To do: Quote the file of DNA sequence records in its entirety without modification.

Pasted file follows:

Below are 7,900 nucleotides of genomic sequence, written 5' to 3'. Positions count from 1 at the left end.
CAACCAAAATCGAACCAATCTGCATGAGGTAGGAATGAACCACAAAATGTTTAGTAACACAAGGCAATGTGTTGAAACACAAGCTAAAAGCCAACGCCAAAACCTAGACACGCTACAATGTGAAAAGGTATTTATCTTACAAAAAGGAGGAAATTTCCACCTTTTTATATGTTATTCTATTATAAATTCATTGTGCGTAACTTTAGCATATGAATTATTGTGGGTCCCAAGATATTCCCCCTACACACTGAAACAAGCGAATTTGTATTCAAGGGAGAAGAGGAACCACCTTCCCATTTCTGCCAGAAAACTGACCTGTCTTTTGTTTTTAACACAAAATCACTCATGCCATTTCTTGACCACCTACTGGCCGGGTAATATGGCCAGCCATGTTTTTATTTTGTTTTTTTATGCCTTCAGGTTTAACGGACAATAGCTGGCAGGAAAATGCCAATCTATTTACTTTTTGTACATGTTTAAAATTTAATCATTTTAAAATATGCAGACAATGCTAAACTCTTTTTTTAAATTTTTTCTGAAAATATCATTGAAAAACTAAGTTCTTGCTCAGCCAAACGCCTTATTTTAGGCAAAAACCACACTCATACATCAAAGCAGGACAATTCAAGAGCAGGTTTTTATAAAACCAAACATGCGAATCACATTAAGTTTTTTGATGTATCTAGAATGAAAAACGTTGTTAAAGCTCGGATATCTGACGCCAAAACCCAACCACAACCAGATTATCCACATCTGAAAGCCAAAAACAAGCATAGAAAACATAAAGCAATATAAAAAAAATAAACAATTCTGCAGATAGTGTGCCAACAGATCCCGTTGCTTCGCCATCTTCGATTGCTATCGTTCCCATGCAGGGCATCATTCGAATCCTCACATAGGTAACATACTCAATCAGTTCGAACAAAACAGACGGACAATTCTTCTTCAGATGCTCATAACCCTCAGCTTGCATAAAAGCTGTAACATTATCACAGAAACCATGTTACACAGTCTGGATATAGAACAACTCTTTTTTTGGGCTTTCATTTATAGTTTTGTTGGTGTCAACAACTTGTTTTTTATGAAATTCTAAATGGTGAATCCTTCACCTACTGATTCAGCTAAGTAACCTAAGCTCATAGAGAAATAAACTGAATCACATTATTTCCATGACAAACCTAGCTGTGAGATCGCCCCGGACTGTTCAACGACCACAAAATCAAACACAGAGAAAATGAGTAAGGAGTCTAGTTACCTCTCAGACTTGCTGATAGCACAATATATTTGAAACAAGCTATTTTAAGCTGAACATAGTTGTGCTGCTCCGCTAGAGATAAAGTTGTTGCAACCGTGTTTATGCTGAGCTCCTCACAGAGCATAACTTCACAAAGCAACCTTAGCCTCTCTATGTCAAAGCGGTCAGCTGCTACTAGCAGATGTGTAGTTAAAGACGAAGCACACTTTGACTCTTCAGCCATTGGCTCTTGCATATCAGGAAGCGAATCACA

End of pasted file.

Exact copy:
Below are 7,900 nucleotides of genomic sequence, written 5' to 3'. Positions count from 1 at the left end.
CAACCAAAATCGAACCAATCTGCATGAGGTAGGAATGAACCACAAAATGTTTAGTAACACAAGGCAATGTGTTGAAACACAAGCTAAAAGCCAACGCCAAAACCTAGACACGCTACAATGTGAAAAGGTATTTATCTTACAAAAAGGAGGAAATTTCCACCTTTTTATATGTTATTCTATTATAAATTCATTGTGCGTAACTTTAGCATATGAATTATTGTGGGTCCCAAGATATTCCCCCTACACACTGAAACAAGCGAATTTGTATTCAAGGGAGAAGAGGAACCACCTTCCCATTTCTGCCAGAAAACTGACCTGTCTTTTGTTTTTAACACAAAATCACTCATGCCATTTCTTGACCACCTACTGGCCGGGTAATATGGCCAGCCATGTTTTTATTTTGTTTTTTTATGCCTTCAGGTTTAACGGACAATAGCTGGCAGGAAAATGCCAATCTATTTACTTTTTGTACATGTTTAAAATTTAATCATTTTAAAATATGCAGACAATGCTAAACTCTTTTTTTAAATTTTTTCTGAAAATATCATTGAAAAACTAAGTTCTTGCTCAGCCAAACGCCTTATTTTAGGCAAAAACCACACTCATACATCAAAGCAGGACAATTCAAGAGCAGGTTTTTATAAAACCAAACATGCGAATCACATTAAGTTTTTTGATGTATCTAGAATGAAAAACGTTGTTAAAGCTCGGATATCTGACGCCAAAACCCAACCACAACCAGATTATCCACATCTGAAAGCCAAAAACAAGCATAGAAAACATAAAGCAATATAAAAAAAATAAACAATTCTGCAGATAGTGTGCCAACAGATCCCGTTGCTTCGCCATCTTCGATTGCTATCGTTCCCATGCAGGGCATCATTCGAATCCTCACATAGGTAACATACTCAATCAGTTCGAACAAAACAGACGGACAATTCTTCTTCAGATGCTCATAACCCTCAGCTTGCATAAAAGCTGTAACATTATCACAGAAACCATGTTACACAGTCTGGATATAGAACAACTCTTTTTTTGGGCTTTCATTTATAGTTTTGTTGGTGTCAACAACTTGTTTTTTATGAAATTCTAAATGGTGAATCCTTCACCTACTGATTCAGCTAAGTAACCTAAGCTCATAGAGAAATAAACTGAATCACATTATTTCCATGACAAACCTAGCTGTGAGATCGCCCCGGACTGTTCAACGACCACAAAATCAAACACAGAGAAAATGAGTAAGGAGTCTAGTTACCTCTCAGACTTGCTGATAGCACAATATATTTGAAACAAGCTATTTTAAGCTGAACATAGTTGTGCTGCTCCGCTAGAGATAAAGTTGTTGCAACCGTGTTTATGCTGAGCTCCTCACAGAGCATAACTTCACAAAGCAACCTTAGCCTCTCTATGTCAAAGCGGTCAGCTGCTACTAGCAGATGTGTAGTTAAAGACGAAGCACACTTTGACTCTTCAGCCATTGGCTCTTGCATATCAGGAAGCGAATCACA